For further information: www.aachen-fibres.com

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Conscious Fashion Campaign: virtual hub for SDGs

A virtual hub to accelerate climate action and ambition from the global fashion industry convened by the Conscious Fashion Campaign in collaboration with the United Nations (UN) Office for Partnerships, will take place from April 1-30, 2021. Discover the Sustainable Development Goals (SDGs) – To Make Peace With Nature, is a virtual educational experience which will feature informational tools and resources from United Nations agencies, environmental organizations and fashion initiatives confronting the global climate crisis. The experience aims to support the Race to Zero campaign and rally the fashion industry for a healthy, resilient, zero carbon recovery that prevents future threats, creates decent jobs, and unlocks inclusive, sustainable growth. The on-line event will advocate for climate‑positive actions including climate risks in all decisions and working together with a common purpose.
Attendees will be able to access on-demand content showcasing documentaries, podcasts, and short films, learn about innovations and sustainable solutions to accelerate climate action and save and download documents, reports, and information, on demand at any time during the 30 days.
Discover the SDGs will focus on SDG 13: Climate Action and the UN Secretary General’s 2021 priority to make peace with nature. As the fashion industry embarks on its recovery from Covid-19, it is crucial that systematic change is prioritized across the value chain.
For further information: www.discoverthesdgs.com

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Research and Markets: Covid-19 impact and recovery of textile industry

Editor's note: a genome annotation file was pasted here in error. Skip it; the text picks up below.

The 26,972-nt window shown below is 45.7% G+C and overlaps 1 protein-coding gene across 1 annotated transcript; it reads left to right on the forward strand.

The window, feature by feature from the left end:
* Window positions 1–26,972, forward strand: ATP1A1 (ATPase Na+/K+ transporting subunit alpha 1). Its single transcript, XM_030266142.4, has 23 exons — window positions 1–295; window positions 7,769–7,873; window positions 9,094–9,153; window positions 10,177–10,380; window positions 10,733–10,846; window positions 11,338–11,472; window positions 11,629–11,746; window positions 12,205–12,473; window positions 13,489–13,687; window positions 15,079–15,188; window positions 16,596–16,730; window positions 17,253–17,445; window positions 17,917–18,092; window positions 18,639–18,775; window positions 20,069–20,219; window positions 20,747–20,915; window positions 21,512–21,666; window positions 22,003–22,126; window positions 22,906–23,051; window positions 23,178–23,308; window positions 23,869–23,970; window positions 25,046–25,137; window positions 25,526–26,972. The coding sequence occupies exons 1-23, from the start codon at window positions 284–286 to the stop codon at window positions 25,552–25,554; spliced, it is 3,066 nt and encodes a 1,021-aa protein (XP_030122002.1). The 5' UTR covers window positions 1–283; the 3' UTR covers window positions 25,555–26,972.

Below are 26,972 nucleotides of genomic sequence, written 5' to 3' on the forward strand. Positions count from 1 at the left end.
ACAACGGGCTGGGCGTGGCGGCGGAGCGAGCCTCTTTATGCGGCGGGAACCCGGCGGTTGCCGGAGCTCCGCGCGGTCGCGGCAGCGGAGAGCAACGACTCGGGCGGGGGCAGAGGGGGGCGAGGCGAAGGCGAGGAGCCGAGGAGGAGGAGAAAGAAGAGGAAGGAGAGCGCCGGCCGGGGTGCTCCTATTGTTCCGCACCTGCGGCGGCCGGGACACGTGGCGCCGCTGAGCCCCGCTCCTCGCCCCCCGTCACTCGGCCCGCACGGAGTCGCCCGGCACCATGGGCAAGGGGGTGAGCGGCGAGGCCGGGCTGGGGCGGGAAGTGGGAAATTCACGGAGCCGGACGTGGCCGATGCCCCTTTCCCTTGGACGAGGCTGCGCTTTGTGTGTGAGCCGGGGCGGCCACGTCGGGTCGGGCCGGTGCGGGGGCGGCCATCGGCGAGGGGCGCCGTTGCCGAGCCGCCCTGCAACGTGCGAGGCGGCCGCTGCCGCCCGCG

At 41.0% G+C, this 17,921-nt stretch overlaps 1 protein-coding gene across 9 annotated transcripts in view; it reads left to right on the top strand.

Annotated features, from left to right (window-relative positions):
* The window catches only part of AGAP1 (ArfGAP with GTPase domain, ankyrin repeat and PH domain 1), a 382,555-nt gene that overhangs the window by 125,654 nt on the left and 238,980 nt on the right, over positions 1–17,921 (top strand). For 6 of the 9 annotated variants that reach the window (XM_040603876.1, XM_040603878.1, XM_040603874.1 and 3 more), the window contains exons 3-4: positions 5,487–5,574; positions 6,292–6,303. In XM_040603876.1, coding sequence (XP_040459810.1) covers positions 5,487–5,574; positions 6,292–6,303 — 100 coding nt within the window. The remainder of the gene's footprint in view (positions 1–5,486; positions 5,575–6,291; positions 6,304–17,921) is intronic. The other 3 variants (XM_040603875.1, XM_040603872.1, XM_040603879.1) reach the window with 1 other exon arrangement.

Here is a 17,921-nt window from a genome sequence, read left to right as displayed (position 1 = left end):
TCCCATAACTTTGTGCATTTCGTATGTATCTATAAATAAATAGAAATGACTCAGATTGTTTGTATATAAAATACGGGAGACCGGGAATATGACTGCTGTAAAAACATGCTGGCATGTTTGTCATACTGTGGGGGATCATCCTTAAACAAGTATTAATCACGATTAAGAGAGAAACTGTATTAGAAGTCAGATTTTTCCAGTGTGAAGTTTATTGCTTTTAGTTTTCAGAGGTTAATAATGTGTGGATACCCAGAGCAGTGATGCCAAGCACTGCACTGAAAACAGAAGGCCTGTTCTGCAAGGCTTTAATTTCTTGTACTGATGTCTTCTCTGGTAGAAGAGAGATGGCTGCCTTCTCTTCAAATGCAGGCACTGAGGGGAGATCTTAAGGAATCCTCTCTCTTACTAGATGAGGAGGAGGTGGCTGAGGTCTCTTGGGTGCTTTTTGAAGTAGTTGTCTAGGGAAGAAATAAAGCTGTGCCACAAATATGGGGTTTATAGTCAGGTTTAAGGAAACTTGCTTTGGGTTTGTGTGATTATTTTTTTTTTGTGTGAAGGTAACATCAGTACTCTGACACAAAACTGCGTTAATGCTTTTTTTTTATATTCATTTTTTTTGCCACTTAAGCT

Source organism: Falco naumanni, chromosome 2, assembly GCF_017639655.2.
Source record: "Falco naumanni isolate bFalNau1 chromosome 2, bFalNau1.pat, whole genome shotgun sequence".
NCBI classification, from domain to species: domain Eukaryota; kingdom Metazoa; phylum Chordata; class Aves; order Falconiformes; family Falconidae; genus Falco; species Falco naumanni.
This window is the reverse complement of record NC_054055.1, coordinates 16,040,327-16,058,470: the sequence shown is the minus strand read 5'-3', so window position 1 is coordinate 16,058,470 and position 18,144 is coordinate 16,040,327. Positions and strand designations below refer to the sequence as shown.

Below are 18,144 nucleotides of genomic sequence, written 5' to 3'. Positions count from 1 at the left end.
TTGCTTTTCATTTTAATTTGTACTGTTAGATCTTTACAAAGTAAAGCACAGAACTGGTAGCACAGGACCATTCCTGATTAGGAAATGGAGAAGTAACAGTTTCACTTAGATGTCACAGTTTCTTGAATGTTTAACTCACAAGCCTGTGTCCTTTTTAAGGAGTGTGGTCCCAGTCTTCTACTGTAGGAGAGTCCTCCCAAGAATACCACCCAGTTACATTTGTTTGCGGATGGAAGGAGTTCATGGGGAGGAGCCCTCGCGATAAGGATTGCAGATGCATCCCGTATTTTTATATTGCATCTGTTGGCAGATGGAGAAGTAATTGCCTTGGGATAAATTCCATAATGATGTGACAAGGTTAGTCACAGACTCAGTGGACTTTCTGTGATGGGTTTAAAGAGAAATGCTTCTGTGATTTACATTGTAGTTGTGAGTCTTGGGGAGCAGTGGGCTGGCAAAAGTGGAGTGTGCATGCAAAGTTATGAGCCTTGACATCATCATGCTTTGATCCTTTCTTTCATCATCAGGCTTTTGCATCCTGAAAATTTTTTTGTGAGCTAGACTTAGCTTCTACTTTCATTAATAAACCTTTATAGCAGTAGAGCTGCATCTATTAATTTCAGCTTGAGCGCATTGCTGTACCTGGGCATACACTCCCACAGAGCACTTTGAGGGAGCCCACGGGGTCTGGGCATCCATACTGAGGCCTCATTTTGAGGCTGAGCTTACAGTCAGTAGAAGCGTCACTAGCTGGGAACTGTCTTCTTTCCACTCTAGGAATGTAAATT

The global textile market is expected to grow from $595 billion in 2020 to $655 billion in 2021 at a compound annual growth rate (CAGR) of 10. 1%. The growth is mainly due to the companies rearranging their operations and recovering from the Covid-19 impact. The market is expected to reach $822 billion in 2025 at a CAGR of 6%.
Asia Pacific was the largest region in the global textile market, accounting for 51% of the market in 2020. Western Europe was the 2nd largest region accounting for 17% of the global textile market. Africa was the smallest region in the global textile market.
Advancements in wireless technologies and rising demand for connectivity is driving the demand for smart textiles. Smart textiles are fabrics capable of interacting with their environment. They have the ability to react to physical stimuli such as thermal, mechanical, electrical and chemical sources. Sensors, actuators and fabrics are the major components of smart textiles. The materials used in smart textiles include optical fibers, metals and conductive polymers. They are widely used in fashion, entertainment, medical, transportation, sports and fitness and military.
This analysis Textile Global Market Report 2021: COVID-19 Impact and Recovery to 2030 has been published by Research and Markets Ltd., Dublin/Ireland.


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More information: textile industry Covid-19

JEC Group: trends in the global composites industry 2020-2025

The JEC Group, Paris/France, has published the new 2021 edition of the JEC Observer: Current trends in the global composites industry 2020-2025, written in collaboration with Estin & Co., Paris. JEC Observer is the annual barometer of the composites industry. This new publication seeks to give a perspective and outlook of the industry for the next 5 years using graphs, key figures, market dynamics, and insights to illustrate the state of composites globally.
2020 was an exceptional year. Composites suffered from the impacts of the Covid-19 health crisis and there are no signs that indicate that it will be any different once this has abated, although the demand remains strong in some regions.
The composites market should decrease in all regions in 2021. There should be a stronger decrease in Europe and North America, than in China due to the Chinese economy recovering faster. The global composites market grew at 8% p.a. over 2010, 4% p.a. from 2010-2019, and should remain at -14% for 2020, due to the corona crisis and its impact on the economy. For the next 5 years (2021-2025), the composites industry should resume growth, at between 2% and 9% p.a. across regions.